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Rachel-K
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Lost Memoirs: Wealth and Worth

[ Edited ]
Austen's novels always seem to intimately examine the construction of the social world of her day, and each fictional interaction seems (in part)a contest of, and commentary on, the contradictions between genuine worth and worldly wealth and status. How do these same elements play out in Syrie James' fictional account of Austen's life?

What is the Austen family's standing? What is Jane's "position" in particular? How does it affect her life and behavior?

Message Edited by Jessica on 01-31-2008 04:08 PM
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CanTri
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Re: Wealth and Worth

I think Austen and Ashford sum it up nicely on pg. 46 & 47.

...
Austen: You are a gentleman and heir to a title and, apparently a vast estate. Whereas I am a woman with no fortune, and of very little consequence.
...
Ashford: So you see, although I may be rich in property, you are rich in family, and therefore the far more wealthy & important of us two.
...

Kim in NY
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kiakar
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Re: Wealth and Worth



CanTri wrote:
I think Austen and Ashford sum it up nicely on pg. 46 & 47.

...
Austen: You are a gentleman and heir to a title and, apparently a vast estate. Whereas I am a woman with no fortune, and of very little consequence.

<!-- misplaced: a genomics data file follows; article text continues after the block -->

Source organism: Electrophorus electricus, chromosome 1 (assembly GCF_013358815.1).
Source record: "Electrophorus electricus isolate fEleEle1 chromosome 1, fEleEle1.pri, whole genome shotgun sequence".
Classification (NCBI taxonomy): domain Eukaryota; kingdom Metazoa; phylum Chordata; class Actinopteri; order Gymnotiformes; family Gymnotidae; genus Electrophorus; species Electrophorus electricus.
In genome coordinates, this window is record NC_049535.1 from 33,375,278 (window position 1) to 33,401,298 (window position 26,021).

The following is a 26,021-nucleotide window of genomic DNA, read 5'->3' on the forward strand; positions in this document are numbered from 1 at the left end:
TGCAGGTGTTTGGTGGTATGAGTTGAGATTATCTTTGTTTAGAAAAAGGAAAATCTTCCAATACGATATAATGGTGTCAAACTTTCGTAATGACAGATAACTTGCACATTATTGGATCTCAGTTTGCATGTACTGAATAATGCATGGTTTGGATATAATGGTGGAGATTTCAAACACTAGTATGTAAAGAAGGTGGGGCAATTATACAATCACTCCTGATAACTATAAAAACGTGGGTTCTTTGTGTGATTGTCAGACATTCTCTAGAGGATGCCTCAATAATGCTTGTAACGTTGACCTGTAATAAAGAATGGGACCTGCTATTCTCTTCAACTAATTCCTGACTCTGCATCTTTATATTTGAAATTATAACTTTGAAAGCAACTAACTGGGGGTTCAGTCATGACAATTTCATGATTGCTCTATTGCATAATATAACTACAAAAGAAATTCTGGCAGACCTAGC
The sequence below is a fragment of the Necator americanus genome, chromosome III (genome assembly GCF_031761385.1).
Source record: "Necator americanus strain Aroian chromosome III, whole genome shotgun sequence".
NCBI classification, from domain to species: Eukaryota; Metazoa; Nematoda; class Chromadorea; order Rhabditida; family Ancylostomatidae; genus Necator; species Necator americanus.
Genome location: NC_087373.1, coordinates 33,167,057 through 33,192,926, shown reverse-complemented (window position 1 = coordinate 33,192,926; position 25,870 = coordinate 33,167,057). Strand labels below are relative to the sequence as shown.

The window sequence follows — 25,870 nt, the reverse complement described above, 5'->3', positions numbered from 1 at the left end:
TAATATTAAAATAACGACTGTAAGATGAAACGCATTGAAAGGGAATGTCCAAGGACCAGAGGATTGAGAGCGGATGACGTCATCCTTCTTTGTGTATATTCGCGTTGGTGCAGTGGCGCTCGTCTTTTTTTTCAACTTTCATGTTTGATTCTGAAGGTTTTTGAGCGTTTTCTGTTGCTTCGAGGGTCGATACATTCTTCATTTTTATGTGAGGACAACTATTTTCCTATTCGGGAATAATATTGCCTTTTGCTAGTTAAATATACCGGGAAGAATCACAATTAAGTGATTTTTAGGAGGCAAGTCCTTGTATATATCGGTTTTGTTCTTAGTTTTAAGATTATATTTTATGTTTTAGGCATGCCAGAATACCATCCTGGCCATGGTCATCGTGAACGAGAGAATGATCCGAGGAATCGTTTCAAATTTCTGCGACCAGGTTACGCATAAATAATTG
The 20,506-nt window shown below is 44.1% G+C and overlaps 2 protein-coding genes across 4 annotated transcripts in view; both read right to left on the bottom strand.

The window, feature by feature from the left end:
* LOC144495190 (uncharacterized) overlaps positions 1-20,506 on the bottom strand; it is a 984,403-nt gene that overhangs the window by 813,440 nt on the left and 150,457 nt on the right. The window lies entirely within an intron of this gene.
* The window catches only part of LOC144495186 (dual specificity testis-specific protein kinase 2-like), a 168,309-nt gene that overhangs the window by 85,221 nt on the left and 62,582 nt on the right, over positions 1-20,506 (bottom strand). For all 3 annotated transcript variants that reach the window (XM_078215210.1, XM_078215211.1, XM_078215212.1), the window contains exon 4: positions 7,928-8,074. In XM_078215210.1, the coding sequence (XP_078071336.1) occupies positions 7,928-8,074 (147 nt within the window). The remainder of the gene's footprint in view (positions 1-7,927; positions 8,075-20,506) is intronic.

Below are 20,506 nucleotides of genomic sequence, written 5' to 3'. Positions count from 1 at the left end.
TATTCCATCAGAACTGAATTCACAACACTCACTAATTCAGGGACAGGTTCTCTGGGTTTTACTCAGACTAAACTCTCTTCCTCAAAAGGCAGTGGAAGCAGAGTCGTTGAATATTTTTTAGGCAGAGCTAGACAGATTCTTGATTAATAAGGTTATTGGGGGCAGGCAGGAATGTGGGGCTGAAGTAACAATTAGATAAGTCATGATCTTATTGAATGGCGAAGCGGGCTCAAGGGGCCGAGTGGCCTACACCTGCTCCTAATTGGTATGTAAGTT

...
Ashford: So you see, although I may be rich in property, you are rich in family, and therefore the far more wealthy & important of us two.
...

Kim in NY




It is good when people realize that wealth is not everything. I think usually that person is very intelligent and a good person, when they realize that wealth doesn't make a person worthwhile. The family, the person on the inside is what matters. Jane was froma wonderful loving happy family that went through the same heart aches as others but had each other to lean on and therefore made them stronger than money ever does to people.
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LizzieAnn
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Re: Wealth and Worth

I've always considered the affair of Harris Bigg-Wither as proof that, even given her society, she truly understood & believed that wealth alone did not make someone worthy of being a spouse. It illustrates too that self-esteem is not something to be taken lightly.

Perhaps that's why her heroines appeal - they don't settle. They're willing to wait for someone worthy, not necessarily someone wealthy.




kiakar wrote:
It is good when people realize that wealth is not everything. I think usually that person is very intelligent and a good person, when they realize that wealth doesn't make a person worthwhile. The family, the person on the inside is what matters. Jane was froma wonderful loving happy family that went through the same heart aches as others but had each other to lean on and therefore made them stronger than money ever does to people.


Liz ♥ ♥


Some books are to be tasted, others to be swallowed, and some few to be chewed and digested. ~ Francis Bacon
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Rachel-K
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Re: Wealth and Worth



LizzieAnn wrote: